Directed by Chris Butler & Sam Fell

Featuring: ghosts, a witch, the accursed dead

Norman is a kid with a fixation on zombies.  His room is covered with them.  He pores over old movies and even makes his own.  It might seem a little excessive that he'd be so interested in the undead, except for the fact that Norman also sees ghosts; all around him, almost all the time.  Now, for Norman's parents and pretty much everyone else that doesn't believe him, it seems disturbingly excessive, and Norman finds himself pretty isolated at school.  What was already a difficult situation for him becomes even worse when a local loon takes a particular interest in him, insisting that he is responsible for keeping the town safe from a witch's curse.

While it's a little bit of a stretch to include ParaNorman as a Monster Mash-Up in the crossover sense, that's the nice thing about writing my own articles, I can include my favorite movies if I want to.  ParaNorman is a love letter to horror movies in the way that Hotel Transylvania is a cross between fan-fic and a slam book.  The ghosts, witch and not-exactly-zombies are all part of his world, and all part of a sensitive, mature and hilarious narrative for kids and grown-ups alike.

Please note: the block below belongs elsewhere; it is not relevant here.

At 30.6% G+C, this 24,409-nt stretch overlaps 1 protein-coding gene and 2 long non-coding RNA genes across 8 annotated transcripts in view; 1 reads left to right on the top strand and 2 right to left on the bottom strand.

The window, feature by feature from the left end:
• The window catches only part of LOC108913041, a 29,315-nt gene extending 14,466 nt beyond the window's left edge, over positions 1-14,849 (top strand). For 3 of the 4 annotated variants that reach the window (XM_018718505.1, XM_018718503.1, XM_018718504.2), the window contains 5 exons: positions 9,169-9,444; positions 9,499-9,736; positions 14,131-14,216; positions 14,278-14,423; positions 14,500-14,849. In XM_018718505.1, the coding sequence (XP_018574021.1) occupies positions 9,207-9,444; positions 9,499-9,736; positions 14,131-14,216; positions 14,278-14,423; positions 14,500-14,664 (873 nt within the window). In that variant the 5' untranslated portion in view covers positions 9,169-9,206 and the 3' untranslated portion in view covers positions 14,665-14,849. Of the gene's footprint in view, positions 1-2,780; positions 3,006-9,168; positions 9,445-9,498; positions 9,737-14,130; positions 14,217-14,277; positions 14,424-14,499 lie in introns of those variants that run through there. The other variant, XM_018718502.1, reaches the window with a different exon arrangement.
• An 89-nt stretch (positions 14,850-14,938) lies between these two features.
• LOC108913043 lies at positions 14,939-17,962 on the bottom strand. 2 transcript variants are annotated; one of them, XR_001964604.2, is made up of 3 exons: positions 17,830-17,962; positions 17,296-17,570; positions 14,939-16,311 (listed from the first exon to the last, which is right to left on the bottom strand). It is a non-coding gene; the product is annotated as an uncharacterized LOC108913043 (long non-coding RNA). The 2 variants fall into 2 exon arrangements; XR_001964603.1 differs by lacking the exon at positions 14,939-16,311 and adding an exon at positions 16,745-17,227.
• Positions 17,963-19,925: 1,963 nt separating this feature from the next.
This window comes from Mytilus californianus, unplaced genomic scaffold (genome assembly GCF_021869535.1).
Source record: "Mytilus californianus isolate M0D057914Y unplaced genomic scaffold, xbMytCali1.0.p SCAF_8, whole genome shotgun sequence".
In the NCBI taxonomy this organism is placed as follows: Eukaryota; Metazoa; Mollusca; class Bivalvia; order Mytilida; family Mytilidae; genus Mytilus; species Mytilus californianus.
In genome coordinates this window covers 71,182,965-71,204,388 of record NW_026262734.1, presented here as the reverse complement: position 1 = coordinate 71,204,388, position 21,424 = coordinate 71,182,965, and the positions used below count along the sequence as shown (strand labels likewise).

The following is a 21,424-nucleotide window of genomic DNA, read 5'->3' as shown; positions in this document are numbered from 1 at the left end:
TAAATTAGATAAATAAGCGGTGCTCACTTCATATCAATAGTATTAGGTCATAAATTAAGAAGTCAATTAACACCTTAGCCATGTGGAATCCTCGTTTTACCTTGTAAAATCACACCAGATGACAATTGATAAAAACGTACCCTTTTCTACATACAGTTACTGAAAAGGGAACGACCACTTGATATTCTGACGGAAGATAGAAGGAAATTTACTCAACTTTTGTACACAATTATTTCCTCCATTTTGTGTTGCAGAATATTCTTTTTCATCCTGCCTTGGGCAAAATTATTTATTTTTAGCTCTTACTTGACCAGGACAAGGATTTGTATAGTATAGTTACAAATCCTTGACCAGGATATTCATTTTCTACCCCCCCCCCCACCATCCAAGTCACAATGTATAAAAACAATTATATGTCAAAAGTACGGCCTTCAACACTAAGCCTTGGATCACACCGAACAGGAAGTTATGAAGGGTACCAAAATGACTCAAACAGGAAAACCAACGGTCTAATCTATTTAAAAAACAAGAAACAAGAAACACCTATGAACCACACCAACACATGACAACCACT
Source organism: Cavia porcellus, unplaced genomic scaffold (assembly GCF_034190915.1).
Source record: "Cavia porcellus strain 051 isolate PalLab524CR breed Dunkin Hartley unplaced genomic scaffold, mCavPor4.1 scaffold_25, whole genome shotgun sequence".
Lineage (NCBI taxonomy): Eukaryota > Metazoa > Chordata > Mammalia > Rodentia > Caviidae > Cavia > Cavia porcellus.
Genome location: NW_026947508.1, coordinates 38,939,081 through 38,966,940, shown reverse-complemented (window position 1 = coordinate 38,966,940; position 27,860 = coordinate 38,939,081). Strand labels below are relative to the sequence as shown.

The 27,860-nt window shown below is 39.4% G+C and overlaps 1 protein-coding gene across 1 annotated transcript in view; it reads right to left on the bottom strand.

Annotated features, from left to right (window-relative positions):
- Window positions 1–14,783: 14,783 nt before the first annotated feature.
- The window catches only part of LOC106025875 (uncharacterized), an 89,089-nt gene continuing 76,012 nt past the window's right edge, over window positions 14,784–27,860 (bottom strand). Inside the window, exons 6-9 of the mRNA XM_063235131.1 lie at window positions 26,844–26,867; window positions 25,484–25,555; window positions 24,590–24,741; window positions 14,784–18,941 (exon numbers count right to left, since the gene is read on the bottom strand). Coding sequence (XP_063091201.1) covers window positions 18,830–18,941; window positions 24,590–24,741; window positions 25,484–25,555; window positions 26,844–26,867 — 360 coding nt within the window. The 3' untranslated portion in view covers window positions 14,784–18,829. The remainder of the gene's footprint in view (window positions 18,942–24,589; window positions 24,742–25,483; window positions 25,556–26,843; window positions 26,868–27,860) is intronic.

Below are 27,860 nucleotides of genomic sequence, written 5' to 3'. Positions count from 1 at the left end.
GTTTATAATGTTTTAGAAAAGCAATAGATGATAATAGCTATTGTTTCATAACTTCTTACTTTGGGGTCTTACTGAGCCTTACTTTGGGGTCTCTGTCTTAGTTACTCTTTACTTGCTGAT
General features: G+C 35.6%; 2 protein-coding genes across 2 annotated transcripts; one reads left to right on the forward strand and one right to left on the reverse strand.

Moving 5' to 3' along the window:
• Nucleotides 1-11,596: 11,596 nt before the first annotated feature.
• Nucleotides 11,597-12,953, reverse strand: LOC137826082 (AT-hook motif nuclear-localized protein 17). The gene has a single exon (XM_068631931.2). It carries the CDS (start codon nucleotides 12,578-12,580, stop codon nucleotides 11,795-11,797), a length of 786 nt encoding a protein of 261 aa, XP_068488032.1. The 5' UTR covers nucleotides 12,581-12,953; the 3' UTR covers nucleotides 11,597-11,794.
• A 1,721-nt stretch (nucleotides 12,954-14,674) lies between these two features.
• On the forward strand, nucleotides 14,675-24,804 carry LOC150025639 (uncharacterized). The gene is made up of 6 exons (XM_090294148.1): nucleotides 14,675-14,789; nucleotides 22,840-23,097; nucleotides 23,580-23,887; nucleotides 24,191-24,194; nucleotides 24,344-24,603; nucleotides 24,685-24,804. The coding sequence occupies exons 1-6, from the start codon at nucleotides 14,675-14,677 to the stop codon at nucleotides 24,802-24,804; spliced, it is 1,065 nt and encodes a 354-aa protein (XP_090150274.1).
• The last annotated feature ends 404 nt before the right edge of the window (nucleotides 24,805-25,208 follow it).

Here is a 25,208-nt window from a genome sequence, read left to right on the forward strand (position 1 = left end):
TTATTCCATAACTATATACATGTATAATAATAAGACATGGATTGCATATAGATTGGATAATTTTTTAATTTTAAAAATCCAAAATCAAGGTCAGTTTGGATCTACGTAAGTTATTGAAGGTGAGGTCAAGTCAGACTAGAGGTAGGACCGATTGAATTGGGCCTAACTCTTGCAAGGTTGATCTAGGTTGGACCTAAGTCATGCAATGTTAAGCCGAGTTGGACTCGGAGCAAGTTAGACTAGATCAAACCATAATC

Read the whole article about ParaNorman (and Frankeweenie) here: Separated at Death?

The Cabin in the Woods - 2012
Written by Drew Goddard & Joss Whedon
Directed by Drew Goddard

Featuring: a little bit of everything

Five young people take a weekend trip to a... spa in Fresno -- no wait, that doesn't make sense ... oh right -- a cabin in the woods on an ill-fated trip as they have done since time immemorial (or at least the 70s -- young people have such bad memories).  What's different about this outing is that it's aware of all those other doomed weekends, and it's aware that YOU'RE aware, and aware that you're aware that IT'S aware.  So the first act plays along with the tropes, the second act bends them, and the third act goes meta and all Hell breaks loose.  That's where ALL the monsters are hiding.  If I'm being dodgy, it's because I just want you to see it for yourself.